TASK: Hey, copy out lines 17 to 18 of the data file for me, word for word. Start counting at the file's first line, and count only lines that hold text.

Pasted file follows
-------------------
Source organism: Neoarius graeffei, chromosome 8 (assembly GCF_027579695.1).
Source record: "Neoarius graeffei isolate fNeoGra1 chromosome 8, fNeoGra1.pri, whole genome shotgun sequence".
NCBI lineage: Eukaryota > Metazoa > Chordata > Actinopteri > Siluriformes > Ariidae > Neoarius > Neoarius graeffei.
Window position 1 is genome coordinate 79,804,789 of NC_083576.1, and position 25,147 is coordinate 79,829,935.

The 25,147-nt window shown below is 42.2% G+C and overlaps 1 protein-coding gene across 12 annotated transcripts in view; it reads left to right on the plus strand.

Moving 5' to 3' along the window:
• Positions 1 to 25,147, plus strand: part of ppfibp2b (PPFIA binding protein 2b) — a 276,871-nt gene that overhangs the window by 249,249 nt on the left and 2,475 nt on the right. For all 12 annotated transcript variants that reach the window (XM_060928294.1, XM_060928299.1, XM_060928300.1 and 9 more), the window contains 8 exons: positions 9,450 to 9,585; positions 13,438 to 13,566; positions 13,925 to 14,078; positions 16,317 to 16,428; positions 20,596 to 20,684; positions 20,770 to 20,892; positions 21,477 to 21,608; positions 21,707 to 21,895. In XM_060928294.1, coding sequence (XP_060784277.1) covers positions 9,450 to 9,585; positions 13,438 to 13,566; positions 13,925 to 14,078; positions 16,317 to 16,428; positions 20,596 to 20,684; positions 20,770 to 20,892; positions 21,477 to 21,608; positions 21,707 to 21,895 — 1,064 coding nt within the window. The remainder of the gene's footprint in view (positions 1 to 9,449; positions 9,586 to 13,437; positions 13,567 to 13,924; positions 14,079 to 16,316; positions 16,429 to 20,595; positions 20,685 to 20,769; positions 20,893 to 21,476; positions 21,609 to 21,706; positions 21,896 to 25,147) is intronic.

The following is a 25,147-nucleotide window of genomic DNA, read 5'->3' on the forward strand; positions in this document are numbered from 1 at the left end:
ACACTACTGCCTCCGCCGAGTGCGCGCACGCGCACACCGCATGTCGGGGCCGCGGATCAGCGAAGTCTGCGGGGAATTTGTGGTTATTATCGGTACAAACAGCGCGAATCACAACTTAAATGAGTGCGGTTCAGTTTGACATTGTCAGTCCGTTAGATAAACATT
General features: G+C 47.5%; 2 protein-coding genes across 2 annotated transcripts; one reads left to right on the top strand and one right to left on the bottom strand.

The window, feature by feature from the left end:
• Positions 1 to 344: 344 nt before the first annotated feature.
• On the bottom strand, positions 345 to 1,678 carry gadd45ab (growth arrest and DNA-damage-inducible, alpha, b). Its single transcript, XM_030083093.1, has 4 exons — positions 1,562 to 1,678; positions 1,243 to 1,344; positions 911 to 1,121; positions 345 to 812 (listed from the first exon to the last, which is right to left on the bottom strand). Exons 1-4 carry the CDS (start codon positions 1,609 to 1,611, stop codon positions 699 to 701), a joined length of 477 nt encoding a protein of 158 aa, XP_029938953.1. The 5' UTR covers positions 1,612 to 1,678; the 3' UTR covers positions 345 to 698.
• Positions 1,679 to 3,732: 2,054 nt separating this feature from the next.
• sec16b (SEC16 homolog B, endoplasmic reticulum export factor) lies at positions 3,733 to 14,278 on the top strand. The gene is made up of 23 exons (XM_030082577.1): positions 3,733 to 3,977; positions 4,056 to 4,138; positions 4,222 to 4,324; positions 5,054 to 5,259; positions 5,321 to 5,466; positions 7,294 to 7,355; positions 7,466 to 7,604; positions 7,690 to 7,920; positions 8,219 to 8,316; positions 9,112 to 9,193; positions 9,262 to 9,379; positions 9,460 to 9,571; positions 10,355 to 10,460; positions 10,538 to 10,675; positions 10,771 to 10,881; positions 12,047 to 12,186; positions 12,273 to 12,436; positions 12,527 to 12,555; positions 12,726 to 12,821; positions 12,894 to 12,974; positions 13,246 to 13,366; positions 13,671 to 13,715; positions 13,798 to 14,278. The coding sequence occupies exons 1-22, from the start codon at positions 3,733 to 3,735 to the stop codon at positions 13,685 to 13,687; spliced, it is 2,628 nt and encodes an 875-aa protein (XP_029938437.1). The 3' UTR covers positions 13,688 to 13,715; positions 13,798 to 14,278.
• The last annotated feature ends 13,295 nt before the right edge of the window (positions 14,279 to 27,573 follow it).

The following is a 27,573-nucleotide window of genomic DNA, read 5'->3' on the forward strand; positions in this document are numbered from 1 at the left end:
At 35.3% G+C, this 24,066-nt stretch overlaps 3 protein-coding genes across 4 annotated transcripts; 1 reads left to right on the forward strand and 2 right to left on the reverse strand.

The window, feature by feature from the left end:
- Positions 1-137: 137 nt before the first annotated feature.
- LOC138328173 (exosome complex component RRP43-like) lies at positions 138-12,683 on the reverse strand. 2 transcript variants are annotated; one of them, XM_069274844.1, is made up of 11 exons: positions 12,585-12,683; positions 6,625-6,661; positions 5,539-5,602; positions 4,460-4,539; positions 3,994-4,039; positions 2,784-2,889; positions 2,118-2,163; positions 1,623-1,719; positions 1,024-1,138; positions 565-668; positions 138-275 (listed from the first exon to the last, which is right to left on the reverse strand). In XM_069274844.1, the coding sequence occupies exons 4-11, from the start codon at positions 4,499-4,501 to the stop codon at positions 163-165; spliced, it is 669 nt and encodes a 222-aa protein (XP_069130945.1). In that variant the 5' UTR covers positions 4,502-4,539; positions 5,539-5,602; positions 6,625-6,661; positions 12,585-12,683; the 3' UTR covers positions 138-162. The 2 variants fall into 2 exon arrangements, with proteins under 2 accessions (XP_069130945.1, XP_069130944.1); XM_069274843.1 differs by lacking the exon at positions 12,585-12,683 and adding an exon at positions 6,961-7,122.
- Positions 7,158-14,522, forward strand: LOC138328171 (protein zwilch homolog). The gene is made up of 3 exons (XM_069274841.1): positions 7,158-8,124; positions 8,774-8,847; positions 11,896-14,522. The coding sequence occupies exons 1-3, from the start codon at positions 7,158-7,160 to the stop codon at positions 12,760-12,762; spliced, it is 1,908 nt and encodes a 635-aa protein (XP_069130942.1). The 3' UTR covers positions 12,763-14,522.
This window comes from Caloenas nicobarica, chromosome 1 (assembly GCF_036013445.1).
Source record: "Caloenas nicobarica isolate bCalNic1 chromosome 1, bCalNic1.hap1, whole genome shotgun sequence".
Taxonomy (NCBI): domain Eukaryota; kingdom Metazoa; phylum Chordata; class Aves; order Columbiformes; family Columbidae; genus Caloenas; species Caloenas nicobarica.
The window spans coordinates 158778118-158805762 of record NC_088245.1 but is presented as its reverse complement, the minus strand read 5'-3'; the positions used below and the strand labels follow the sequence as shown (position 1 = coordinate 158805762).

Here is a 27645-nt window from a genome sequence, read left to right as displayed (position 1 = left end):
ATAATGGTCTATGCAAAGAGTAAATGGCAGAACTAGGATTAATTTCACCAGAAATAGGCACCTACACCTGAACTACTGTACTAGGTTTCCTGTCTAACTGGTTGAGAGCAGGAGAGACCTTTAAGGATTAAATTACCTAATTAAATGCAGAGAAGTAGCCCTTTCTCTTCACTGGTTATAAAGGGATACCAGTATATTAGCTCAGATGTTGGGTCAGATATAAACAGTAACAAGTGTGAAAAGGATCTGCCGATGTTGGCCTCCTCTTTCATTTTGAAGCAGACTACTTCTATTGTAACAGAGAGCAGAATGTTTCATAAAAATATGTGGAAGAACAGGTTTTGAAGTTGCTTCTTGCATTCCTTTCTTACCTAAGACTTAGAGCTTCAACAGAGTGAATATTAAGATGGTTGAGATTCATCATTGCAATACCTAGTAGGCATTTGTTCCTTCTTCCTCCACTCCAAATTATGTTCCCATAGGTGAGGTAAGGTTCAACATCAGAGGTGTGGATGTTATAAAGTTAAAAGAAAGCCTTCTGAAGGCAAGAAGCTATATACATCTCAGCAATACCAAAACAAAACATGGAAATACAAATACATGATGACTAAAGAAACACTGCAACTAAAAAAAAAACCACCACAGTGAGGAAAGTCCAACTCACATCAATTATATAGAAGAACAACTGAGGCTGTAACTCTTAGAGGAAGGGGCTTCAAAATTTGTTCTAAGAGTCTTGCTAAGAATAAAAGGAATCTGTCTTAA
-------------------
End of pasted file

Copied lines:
The following is a 27,573-nucleotide window of genomic DNA, read 5'->3' on the forward strand; positions in this document are numbered from 1 at the left end:
At 35.3% G+C, this 24,066-nt stretch overlaps 3 protein-coding genes across 4 annotated transcripts; 1 reads left to right on the forward strand and 2 right to left on the reverse strand.